It didn’t all go smoothly. The show purported to celebrate New York City, but the only living New York artist given more than a couple seconds to shine was Gaga. The Weeknd’s surprise firework display on the Hudson River riled up locals who weren’t tipped off about explosions Thursday night. JP Saxe and Julia Michaels passed the Two Daughters Diner in their gorgeous duet of “If the World Was Ending.” The location exists only in the imaginary NYC of Brooklyn Nine-Nine, a show shot on a lot in Studio City out west. (Did BTS really shut down Dumbo for “Dynamite”?) With no Brooklyn drill or Bronx Latin trap artists performing, and with presentations happening against a CGI rendering of the Manhattan skyline with applauding audience members appearing wraithlike as Star Wars holograms, it was maybe better to ditch the pretense of a hub city entirely. Swift and Megan Thee Stallion didn’t even bother dressing up. There was no need to try to lull the viewer into a sense of normalcy. Everyone’s wise to the elephant in the room.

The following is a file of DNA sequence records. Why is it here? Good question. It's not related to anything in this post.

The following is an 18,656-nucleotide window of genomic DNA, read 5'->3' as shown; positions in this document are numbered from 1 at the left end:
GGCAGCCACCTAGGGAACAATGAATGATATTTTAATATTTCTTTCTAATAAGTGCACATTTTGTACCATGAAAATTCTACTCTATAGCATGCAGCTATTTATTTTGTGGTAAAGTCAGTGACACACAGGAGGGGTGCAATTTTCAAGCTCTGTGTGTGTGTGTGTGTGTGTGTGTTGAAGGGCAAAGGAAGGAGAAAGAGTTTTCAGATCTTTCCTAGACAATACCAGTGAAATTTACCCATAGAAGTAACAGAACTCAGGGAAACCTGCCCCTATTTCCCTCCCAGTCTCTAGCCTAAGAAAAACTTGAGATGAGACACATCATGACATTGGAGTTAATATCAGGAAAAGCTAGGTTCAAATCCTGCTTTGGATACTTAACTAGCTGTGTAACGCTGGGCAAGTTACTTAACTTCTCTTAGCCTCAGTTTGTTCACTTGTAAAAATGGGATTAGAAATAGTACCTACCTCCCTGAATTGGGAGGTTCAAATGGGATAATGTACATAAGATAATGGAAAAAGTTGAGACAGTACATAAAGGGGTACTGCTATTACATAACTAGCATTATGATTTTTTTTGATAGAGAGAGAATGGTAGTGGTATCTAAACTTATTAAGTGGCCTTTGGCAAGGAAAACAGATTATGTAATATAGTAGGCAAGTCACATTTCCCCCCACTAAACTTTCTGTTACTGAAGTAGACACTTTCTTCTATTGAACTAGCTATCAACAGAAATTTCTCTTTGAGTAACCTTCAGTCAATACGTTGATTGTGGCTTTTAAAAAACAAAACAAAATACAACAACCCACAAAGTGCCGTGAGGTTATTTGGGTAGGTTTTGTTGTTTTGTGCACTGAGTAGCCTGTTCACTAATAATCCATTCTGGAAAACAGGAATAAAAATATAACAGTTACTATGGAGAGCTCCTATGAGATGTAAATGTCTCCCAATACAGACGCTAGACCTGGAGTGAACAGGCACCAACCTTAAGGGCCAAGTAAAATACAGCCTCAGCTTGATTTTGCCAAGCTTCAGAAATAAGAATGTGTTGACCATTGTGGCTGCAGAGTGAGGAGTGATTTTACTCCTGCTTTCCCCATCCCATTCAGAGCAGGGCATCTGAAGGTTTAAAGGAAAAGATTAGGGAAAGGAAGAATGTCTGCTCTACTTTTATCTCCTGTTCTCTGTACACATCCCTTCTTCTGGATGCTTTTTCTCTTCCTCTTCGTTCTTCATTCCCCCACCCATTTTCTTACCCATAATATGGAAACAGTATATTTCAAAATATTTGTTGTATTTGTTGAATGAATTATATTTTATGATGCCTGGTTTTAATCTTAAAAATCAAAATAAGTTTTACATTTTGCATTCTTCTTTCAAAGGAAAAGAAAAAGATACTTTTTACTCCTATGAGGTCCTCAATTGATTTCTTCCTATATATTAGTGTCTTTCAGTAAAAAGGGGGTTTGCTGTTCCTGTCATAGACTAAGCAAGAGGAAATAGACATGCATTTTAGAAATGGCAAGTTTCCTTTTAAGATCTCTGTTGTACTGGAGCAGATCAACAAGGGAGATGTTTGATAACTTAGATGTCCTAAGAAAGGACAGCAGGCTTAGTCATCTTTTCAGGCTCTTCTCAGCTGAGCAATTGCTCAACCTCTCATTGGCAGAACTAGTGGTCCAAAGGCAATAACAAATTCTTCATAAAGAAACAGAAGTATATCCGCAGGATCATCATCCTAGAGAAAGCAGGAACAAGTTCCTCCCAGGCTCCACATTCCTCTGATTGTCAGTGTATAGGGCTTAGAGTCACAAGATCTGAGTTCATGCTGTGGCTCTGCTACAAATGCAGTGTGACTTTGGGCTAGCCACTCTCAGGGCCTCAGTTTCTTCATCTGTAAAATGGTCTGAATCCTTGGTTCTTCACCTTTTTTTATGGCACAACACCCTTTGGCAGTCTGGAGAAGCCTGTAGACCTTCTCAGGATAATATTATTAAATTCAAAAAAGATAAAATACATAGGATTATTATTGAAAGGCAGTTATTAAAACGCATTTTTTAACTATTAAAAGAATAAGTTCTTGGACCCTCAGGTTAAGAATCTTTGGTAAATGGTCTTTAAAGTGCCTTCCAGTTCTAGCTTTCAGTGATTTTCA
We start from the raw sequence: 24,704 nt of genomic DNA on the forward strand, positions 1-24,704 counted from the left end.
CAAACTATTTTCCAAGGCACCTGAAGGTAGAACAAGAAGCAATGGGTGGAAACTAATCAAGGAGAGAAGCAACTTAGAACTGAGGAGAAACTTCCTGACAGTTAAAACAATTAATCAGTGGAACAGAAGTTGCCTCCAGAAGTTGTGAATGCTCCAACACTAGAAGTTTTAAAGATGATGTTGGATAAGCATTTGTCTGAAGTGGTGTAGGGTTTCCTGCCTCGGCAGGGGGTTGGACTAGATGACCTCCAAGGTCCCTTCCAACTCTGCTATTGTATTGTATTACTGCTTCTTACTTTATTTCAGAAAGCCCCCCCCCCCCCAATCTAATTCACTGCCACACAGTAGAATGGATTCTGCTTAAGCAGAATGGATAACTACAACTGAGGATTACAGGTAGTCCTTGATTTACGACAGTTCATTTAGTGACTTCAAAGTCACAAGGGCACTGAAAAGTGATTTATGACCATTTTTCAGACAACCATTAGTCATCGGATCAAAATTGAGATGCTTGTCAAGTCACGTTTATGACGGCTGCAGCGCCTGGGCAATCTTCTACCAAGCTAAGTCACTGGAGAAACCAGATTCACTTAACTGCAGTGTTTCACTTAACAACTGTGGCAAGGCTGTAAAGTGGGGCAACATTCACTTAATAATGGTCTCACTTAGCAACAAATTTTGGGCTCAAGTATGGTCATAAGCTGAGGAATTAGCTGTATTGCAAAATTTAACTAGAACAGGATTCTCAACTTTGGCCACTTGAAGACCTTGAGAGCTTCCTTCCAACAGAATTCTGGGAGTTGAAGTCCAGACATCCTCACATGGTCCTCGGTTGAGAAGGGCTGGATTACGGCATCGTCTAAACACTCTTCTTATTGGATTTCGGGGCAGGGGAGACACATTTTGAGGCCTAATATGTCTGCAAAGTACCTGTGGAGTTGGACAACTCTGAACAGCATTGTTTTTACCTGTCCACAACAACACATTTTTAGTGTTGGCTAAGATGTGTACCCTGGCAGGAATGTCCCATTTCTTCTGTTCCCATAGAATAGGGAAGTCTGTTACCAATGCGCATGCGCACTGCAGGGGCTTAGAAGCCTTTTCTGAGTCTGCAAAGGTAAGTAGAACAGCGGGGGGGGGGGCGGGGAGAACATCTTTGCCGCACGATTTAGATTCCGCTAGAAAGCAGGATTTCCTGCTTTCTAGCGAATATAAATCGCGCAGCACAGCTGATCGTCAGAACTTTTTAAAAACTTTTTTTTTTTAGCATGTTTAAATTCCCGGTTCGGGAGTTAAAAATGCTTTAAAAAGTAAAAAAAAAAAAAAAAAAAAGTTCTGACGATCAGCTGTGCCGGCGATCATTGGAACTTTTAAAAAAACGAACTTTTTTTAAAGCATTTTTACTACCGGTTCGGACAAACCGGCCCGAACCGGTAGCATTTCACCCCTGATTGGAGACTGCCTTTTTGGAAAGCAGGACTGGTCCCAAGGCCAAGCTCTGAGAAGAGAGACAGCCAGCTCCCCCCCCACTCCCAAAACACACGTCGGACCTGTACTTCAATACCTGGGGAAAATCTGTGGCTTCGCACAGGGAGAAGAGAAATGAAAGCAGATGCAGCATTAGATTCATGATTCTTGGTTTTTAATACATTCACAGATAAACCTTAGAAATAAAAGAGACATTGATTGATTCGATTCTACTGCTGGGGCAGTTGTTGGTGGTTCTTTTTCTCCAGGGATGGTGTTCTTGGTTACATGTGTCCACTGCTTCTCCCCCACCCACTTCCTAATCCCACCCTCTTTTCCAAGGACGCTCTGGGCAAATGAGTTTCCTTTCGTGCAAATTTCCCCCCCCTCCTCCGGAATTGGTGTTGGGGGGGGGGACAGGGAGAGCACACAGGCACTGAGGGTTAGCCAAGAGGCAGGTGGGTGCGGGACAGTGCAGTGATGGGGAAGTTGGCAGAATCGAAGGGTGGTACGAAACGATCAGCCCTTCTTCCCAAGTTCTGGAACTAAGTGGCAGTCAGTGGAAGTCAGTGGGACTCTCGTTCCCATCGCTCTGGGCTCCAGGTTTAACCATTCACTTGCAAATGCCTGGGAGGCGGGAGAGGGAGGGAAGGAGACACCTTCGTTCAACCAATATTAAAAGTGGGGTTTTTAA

The Black Eyed Peas closed the show inexplicably thrusting light-up codpieces at the camera in a medley of “Vida Loca,” a single built on parts from Major Lazer’s “Pon de Floor” and MC Hammer’s “U Can’t Touch This,” and “I Gotta Feeling.” The puzzling choice of a closer typified the disconnect between this show and the overarching summer it’s meant to address. The show seemed unsure of how dark to go, whether or not the audience needed colorful abstraction or tasteful activism. The abstraction worked. Miley Cyrus looked and sounded great channeling the pantheon of early ’80s pop-rock singers her new single, “Midnight Sky,” pulls from. (See: Stevie Nicks, specifically from The Wild Heart; the Pat Benatar theme from The Legend of Billie Jean; borderline-ice-blonde ’do Cherie Currie rocked in the Runaways.) Chloe x Halle dazzled in the preshow with “Ungodly Hour.” (Jail for the executive who didn’t think this was main-stage material.) Social-justice messaging felt like an afterthought, and that’s unfortunate in a year in which the BET Awards wowed with a broadcast that was serious without being overbearing, and even the Democratic National Convention successfully mixed current events with modern music, Billy Porter debacle notwithstanding. This 2020 VMAs had good intentions and good performances but didn’t quite capture the pulse of an eventful year in music beyond the biggest chart sensations, although, in the end, the night did come out looking like a killer pop-video block. In a way, that’s restoring the feeling.